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Summer chafer

Amphimallon solstitiale

Photo: Summer chafer
Weights and measures
Length from 14 to 18 mm
Animal description
The Summer chafer, scientifically known as Amphimallon solstitiale, is a beetle belonging to the Scarabaeidae family, which encompasses a wide array of beetles including the well-known scarabs of ancient Egyptian lore. This beetle is particularly prevalent throughout Europe and is especially noticeable during the warm summer months, hence its common name.

Adult Summer chafers are medium-sized beetles, typically measuring between 14 to 18 millimeters in length. They possess a robust and somewhat oval-shaped body, which is covered in a fine layer of hair-like setae. The coloration of these beetles can vary slightly, but they are generally characterized by a warm, golden-brown hue that can sometimes appear more reddish or yellowish depending on the light and individual variation.

One of the most distinctive features of the Summer chafer is its pronotum, which is the shield-like structure that covers the thorax. The pronotum is often a darker shade of brown compared to the rest of the body and is relatively smooth, with a slightly convex shape that adds to the beetle's rounded appearance. The elytra, or the hardened forewings, are ridged with longitudinal striations that are typical of many beetles. These elytra protect the delicate flight wings underneath, which the beetle unfolds when it takes to the air on warm summer evenings.

The head of the Summer chafer is relatively small in proportion to its body and features a pair of short, clubbed antennae. These antennae are highly sensitive and play a crucial role in the beetle's ability to navigate its environment and locate potential mates. The compound eyes are relatively small but capable of detecting movement and changes in light intensity.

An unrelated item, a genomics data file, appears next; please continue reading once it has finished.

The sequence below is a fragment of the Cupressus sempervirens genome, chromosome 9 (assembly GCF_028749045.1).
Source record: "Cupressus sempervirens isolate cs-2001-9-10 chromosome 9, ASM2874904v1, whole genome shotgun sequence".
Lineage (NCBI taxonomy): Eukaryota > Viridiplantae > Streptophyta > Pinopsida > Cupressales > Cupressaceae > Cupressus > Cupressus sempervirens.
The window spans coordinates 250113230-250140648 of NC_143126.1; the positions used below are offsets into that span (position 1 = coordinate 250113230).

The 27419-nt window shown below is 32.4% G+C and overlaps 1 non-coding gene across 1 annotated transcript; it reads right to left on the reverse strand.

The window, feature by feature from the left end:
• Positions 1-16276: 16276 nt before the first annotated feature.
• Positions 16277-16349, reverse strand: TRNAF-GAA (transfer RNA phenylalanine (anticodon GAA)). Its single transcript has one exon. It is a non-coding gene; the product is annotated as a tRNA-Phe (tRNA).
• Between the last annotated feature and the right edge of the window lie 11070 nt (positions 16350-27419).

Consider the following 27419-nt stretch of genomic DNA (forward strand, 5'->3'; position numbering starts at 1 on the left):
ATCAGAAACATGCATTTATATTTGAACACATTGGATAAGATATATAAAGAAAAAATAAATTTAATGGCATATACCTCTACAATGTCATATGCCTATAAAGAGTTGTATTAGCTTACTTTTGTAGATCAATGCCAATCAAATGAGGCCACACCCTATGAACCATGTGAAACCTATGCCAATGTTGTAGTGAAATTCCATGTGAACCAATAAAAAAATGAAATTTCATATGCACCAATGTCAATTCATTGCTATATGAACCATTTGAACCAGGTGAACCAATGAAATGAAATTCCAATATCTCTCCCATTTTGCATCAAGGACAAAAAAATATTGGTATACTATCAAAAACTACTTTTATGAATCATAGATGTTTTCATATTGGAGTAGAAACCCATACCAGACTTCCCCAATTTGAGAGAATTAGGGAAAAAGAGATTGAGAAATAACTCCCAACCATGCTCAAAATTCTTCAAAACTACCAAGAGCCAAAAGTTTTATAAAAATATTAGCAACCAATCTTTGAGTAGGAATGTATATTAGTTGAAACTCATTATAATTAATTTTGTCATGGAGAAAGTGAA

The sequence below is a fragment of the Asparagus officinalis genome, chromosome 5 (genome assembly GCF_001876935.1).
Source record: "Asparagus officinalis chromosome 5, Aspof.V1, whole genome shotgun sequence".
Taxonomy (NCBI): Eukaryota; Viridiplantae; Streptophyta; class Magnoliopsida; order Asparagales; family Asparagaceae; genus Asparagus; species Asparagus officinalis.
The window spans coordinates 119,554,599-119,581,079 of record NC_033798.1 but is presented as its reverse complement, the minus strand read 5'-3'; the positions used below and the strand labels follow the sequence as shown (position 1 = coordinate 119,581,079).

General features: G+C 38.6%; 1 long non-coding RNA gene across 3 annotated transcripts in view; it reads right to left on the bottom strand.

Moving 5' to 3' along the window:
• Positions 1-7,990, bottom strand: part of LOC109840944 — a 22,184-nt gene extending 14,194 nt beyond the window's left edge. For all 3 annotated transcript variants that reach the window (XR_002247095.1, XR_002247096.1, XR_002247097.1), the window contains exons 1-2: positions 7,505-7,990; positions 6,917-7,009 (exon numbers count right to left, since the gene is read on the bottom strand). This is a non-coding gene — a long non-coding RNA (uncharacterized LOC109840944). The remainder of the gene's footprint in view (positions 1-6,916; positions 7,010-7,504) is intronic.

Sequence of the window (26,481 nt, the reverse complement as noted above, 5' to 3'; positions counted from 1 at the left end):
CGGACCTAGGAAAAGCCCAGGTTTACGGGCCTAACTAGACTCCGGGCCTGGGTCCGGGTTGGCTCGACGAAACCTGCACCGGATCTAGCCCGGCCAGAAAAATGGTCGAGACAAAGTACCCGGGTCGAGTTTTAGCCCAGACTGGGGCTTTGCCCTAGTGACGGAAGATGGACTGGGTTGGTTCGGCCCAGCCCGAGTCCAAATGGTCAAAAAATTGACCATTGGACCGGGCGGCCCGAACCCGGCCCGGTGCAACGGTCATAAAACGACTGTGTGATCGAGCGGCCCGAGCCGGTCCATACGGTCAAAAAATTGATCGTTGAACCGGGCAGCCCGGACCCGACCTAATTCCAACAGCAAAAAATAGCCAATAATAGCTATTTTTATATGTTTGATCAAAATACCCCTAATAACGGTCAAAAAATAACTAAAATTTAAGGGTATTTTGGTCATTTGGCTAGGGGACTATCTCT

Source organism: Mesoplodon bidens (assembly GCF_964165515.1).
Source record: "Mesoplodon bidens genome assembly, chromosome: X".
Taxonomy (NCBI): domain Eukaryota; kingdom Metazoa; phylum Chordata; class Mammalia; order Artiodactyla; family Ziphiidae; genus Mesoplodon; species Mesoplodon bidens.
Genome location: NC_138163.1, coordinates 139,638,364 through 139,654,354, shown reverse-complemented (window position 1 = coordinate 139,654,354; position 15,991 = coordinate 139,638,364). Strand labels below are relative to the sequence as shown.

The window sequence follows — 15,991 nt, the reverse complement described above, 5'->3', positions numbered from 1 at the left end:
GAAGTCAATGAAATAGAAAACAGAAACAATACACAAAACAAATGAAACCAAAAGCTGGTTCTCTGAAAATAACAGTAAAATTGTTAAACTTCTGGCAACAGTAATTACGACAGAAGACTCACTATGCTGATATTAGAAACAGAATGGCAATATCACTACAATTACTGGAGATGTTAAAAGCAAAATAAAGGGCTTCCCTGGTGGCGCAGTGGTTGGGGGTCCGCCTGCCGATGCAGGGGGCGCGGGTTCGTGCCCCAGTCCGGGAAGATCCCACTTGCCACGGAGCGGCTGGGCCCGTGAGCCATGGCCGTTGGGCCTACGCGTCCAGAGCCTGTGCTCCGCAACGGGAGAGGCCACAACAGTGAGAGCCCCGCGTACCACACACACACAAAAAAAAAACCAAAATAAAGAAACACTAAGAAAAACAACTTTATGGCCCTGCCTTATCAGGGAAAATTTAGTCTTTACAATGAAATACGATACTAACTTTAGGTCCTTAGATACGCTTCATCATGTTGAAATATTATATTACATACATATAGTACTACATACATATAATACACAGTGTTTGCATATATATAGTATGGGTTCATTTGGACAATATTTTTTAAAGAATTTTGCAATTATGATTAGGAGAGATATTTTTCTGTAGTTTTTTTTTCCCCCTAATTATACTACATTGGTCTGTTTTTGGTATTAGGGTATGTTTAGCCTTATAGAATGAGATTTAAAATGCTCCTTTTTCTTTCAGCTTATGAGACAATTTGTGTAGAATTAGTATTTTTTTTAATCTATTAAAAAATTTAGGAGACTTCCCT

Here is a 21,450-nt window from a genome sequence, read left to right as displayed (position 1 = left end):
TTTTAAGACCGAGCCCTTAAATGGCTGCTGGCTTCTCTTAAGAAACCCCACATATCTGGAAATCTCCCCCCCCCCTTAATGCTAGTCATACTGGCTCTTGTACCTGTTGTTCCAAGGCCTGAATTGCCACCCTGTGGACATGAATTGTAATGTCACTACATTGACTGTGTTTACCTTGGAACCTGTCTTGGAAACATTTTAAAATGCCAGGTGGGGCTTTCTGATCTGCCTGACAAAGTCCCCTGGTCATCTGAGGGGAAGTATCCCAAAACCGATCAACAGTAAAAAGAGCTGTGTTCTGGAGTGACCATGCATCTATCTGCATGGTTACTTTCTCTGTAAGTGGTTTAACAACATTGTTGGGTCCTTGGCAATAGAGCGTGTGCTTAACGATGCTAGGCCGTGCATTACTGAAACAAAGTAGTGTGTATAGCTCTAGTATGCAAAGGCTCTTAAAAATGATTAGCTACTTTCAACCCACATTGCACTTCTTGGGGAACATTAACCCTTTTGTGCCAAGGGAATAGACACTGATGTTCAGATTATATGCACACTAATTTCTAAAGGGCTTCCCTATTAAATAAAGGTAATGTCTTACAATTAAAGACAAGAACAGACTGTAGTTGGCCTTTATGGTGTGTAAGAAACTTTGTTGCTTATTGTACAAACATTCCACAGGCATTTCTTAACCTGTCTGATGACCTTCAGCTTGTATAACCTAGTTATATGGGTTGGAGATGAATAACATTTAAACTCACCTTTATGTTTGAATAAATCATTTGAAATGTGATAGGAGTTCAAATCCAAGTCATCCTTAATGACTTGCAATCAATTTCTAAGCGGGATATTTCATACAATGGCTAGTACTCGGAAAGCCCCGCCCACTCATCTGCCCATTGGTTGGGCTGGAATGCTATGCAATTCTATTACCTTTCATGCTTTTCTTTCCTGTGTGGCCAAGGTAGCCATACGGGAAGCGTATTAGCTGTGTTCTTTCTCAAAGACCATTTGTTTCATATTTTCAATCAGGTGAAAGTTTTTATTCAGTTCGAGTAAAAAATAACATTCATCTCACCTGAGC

Summer chafers are also equipped with strong, digging legs, which are particularly adapted for life underground during their larval stage. The larvae, commonly known as "white grubs," are C-shaped and have a creamy white body with a distinct, brownish head capsule. They can reach sizes of up to 30 millimeters and are known for their voracious appetites, feeding on the roots of grasses and other plants. This feeding habit can sometimes make them a pest in gardens and agricultural fields.

The life cycle of the Summer chafer begins with females laying their eggs in the soil. After hatching, the larvae will spend one to three years developing underground, depending on environmental conditions. They will then pupate, transforming into the adult form, and emerge from the soil to mate and continue the cycle.

During the mating season, which typically peaks around the time of the summer solstice (hence the species' scientific name), the adults are most active at dusk. They are relatively poor fliers and are often seen clumsily buzzing around trees, shrubs, and grassy areas, attracted to lights and the company of other chafers. The adult beetles feed on the foliage of a variety of plants but are rarely considered significant pests.

The Summer chafer plays an important role in the ecosystem as both a pollinator and as a source of food for predators, including birds and small mammals. Despite their occasional status as pests, these beetles are an integral part of the natural environment and contribute to the biodiversity of the regions they inhabit.
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